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Conditional Critical CSS

24 June, 2016

Conditional Critical CSS is an advanced method of improving page speed. It improves upon the original critical CSS technique by adding in conditionals using server side includes (SSI). I also use it as a font loading technique. Before I explain Conditional Critical CSS, let me refresh your memory on the original method of inlining critical CSS.

Critical CSS

When you reference a file in the <head> of the document, such as a CSS file, page render is blocked until the entire file is downloaded. Unsurprisingly, this is pretty bad in terms of page speed. The philosophy behind Critical CSS is that the only CSS important enough to block page rendering are the styles for the first screen's worth of content (above the fold content). CSS for other parts of the site can be loaded asynchronously without blocking page render. I use Filament Group's loadCSS to load CSS asynchronously.

A HTML implementation looks something like this.

<!doctype html>
<head>
  <style> /* inlined critical CSS */ </style>
  <script> loadCSS('main.css'); </script>
</head>
<body>
  [ Content ]
</body>
</html>

One of the caveats of Critical CSS is that the inlined critical CSS are not cached, and that it adds additional bytes to the HTML file of every page. However, inlining critical CSS is shown to almost always improve initial page render anyway, making it a strong recommendation for anyone looking to increase page speed.

Conditional Critical CSS

Conditional Critical CSS further improves the concept. It's easier to show and then explain, so here's a sample source code.

<!doctype html>
<!--#if expr="$HTTP_COOKIE=/fonts-loaded=true/" -->
<html lang="en" class="fonts-loaded">
<!--#else -->
<html lang="en">
<!--#endif -->
  <head> 
    <!--#if expr="$HTTP_COOKIE=/fonts-loaded=true/" -->
      <link rel="stylesheet" href="/assets/css/main.css">
    <!--#else -->
      <style type="text/css">
        /* inlined critical css */
      </style>
      <script id="loadcss">
        loadCSS( "/assets/css/main.css", document.getElementById("loadcss") );
      </script>
      <noscript><link rel="stylesheet" href="/assets/css/main.css"></noscript>
    <!--#endif -->
  </head>
  <body>
    
    [ Content ]
    
    <!--#if expr="$HTTP_COOKIE=/fonts-loaded=true/" -->
    <!--#else -->
      <script src="/assets/js/fontfaceobserver.js">
      <script>
      function createCookie(name,value,days) {
          if (days) {
              var date = new Date();
              date.setTime(date.getTime()+(days*24*60*60*1000));
              var expires = "; expires="+date.toGMTString();
          }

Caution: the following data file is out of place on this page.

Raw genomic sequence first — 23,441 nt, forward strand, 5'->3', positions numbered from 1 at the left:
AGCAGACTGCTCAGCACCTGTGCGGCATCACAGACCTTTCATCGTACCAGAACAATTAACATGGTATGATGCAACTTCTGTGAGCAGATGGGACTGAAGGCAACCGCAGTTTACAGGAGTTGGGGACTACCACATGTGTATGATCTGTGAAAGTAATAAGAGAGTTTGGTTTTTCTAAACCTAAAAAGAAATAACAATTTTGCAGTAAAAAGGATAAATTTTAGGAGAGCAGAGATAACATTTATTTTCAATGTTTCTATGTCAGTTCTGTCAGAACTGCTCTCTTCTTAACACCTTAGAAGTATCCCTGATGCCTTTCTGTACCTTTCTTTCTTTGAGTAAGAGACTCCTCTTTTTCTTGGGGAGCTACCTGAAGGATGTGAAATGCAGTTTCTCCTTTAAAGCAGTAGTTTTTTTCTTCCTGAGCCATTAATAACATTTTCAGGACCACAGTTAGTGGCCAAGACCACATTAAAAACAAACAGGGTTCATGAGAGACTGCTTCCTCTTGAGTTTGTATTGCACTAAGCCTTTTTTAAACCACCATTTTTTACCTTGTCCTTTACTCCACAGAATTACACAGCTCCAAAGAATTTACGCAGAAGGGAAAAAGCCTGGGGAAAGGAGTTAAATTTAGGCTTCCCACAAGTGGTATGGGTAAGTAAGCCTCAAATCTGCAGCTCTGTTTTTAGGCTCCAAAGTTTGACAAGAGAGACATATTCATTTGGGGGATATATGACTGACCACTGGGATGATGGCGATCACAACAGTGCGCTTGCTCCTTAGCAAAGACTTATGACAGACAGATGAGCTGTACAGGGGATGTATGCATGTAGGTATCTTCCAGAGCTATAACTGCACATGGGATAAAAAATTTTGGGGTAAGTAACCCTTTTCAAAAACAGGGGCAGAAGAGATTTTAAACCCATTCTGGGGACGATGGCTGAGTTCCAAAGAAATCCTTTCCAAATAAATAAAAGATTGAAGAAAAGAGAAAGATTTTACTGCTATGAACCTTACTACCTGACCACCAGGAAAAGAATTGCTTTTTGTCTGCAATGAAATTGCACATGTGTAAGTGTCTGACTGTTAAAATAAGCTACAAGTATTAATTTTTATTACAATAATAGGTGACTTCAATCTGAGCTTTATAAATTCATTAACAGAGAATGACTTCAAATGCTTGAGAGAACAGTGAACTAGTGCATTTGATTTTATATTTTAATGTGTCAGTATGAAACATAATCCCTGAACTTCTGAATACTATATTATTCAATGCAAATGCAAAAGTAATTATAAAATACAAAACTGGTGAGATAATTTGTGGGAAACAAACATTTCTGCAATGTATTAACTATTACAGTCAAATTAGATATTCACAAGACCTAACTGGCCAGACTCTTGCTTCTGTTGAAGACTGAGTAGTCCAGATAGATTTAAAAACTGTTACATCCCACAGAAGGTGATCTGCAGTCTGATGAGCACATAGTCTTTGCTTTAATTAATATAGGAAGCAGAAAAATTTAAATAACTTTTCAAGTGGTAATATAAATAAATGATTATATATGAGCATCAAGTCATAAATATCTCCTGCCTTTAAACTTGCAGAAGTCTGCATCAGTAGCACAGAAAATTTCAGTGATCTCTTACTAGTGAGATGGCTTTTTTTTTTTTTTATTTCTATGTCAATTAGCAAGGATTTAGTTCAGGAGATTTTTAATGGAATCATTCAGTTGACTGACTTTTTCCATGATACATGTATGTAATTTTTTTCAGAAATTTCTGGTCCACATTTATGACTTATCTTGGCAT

else {
              var expires = "";
          }
          document.cookie = name+"="+value+expires+"; path=/";
      }

      var fontA = new FontFaceObserver('nimbus-sans-condensed');
      var fontB = new FontFaceObserver('proxima-nova');

      Promise.all([fontA.load(), fontB.load()]).then(function () {
          document.documentElement.className += "fonts-loaded";
          createCookie("fonts-loaded", true, 365);
      });
      </script>
    <!--#endif -->

  </body>

Okay, that's a lot of code. So what exactly is going on here? The first thing to note is that we use server side includes that check if the cookie fonts-loaded=true is set. The script at the very bottom sets this cookie when all fonts are loaded. We can split the HTML into two separate parts -- the first request and then future requests.

For the first request:

  1. Critical CSS is inlined, and the main CSS file is loaded asynchronously.
  2. Font Face Observer monitors the loading status of the fonts. When all fonts are loaded, it adds the class .fonts-loaded to the html, and creates the font-loaded: true cookie. A FOUT occurs on this initial request.
  3. All fonts are cached, as well as the main CSS file.

For all future requests on all pages:

  1. The HTML starts with the .fonts-loaded class immediately due to the cookie, and fonts are cached and can be used immediately without a FOUT or FOIT due to caching.
  2. CSS is not inlined which saves bytes, and the main CSS file is loaded. Render is not blocked because the CSS file is cached.
  3. Font Face Observer is no longer needed, and is not loaded either to save bytes.

Font Loading

You may be wondering why it is necessary to add .fonts-loaded to html. The purpose it to prevent Flashes of Invisible Text. In modern browsers, if you try to use a font while it is detected but still loading, the text will turn invisible until font finishes loading. FOIT is the absolute worst for user experience of people with slower connections, and we actually want a Flash of Unstyled Content instead. Yes, FOUT is actually the optimal scenario. For more information, read the Font Loading section from my web book Typography Handbook.

I use this mixin to help manage my CSS code.

@mixin body-font {
  font-family: "proxima-nova", Helvetica, arial, sans-serif;
  .fonts-loaded & {
    font-family: "Helvetica Neue", "proxima-nova", Helvetica, arial, sans-serif;
  }  
}

I can then just call @include body-font everywhere I want to use it, and not have to worry about FOITs.

Page Speed Results

I recorded some page speed results with my internet throttled to the "Good 2G 150ms, 450kb/s, 150kb/s" option on Chrome DevTools.

First request on Home Page:

First time visiting the Blog Page after that first request:

This is incredibly good for the first visit of a new page at 2G internet!

Closing Words

I hope that this blog article has helped you. I am still experimenting with this method, and already have ideas to improve it. It can be easily combined with Flash of Faux Text, a method that involves initially loading only the normal Roman version and then loading the various type-families. Mess around with it, and see if you can come up with more further optimizations!